Hearing problems could affect one in four people by 2050, WHO warns, and urges more spending on prevention
- One in five people worldwide has hearing problems, causing economic losses of US$1 trillion a year, and a report says their number may rise to one in four
- Many of the problems that cause deafness – such as infections, diseases, birth defects and noise exposure – could be prevented, the WHO report says
One in four of the world’s population will suffer from hearing problems by 2050, the World Health Organisation (WHO) said this week, and called for extra investment in prevention and treatment.
The first global report on hearing said the causes of many of the problems – such as infections, diseases, birth defects, noise exposure and lifestyle choices – could be prevented.
The report proposed a package of measures, which it calculated would cost US$1.33 per person per year. Against that, it set the figure of nearly US$1 trillion lost every year because the issue was not being properly addressed.
“Failure to act will be costly in terms of the health and well-being of those affected, and the financial losses arising from their exclusion from communication, education and employment,” said the report.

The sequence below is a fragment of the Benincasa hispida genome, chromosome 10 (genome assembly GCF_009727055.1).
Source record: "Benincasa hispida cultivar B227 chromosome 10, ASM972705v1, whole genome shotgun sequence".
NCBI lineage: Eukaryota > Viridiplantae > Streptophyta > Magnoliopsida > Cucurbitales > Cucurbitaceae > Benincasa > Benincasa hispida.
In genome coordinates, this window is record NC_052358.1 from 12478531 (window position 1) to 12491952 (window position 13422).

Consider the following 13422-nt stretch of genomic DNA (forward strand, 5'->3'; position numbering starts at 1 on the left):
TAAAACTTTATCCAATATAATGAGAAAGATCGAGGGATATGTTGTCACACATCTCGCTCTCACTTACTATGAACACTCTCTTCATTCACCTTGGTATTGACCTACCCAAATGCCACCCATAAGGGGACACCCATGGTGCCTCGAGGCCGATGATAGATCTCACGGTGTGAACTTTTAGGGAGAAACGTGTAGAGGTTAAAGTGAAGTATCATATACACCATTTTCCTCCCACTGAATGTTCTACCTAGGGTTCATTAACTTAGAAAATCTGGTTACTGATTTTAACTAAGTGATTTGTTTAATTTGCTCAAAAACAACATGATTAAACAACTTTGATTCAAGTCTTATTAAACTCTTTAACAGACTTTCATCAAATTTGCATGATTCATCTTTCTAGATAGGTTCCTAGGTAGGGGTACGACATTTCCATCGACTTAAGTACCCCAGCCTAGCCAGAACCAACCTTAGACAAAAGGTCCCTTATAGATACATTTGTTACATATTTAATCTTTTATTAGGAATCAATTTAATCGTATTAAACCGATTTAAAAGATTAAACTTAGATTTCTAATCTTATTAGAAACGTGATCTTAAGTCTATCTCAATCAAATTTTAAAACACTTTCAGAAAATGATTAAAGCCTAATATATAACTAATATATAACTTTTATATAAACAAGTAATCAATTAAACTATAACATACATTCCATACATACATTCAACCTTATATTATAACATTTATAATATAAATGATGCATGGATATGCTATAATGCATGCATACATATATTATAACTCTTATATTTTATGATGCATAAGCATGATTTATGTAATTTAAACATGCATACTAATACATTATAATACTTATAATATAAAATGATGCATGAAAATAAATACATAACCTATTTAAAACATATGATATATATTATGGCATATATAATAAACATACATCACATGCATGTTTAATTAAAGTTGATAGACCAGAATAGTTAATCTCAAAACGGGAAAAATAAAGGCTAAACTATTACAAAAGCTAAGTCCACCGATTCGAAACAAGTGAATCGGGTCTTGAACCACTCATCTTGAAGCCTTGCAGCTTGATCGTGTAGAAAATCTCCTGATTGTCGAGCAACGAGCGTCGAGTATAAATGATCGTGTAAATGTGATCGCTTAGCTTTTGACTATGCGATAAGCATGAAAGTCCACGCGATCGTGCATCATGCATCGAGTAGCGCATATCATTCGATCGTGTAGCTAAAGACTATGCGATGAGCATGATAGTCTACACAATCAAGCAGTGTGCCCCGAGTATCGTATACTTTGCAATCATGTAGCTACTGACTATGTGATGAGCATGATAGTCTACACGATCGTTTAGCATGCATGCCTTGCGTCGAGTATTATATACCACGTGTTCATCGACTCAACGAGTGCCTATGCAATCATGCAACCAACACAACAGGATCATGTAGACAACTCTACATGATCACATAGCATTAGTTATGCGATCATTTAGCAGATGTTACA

One in five people worldwide have hearing problems currently, it said. But the report warned: “The number of people with hearing loss may increase more than 1.5-fold during the next three decades” to 2.5 billion people – up from 1.6 billion in 2019.
Of the 2.5 billion people affected in 2050, 700 million would have a serious enough condition to require some kind of treatment, the report said – up from 430 million in 2019.
Much of the expected rise is due to demographic and population trends, it added.
A major contributor to hearing problems is a lack of access to care, particularly in low-income countries where there are far fewer professionals available to treat sufferers.
“Even among health-care providers, knowledge relevant to prevention, early identification and management of hearing loss and ear diseases is commonly lacking,” it noted.
The report proposed a package of measures, including public health initiatives from reducing noise in public spaces to increasing vaccinations for diseases such as meningitis that can cause hearing loss.
It also recommended systematic screening to identify the problem at key points in people’s lives. Among children, it said, hearing loss could be prevented in 60 per cent of cases.
“An estimated US$1 trillion is lost each year due to our collective failure to adequately address hearing loss,” WHO director general Tedros Adhanom Ghebreyesus said in the report.
“While the financial burden is enormous, what cannot be quantified is the distress caused by the loss of communication, education and social interaction that accompanies unaddressed hearing loss.”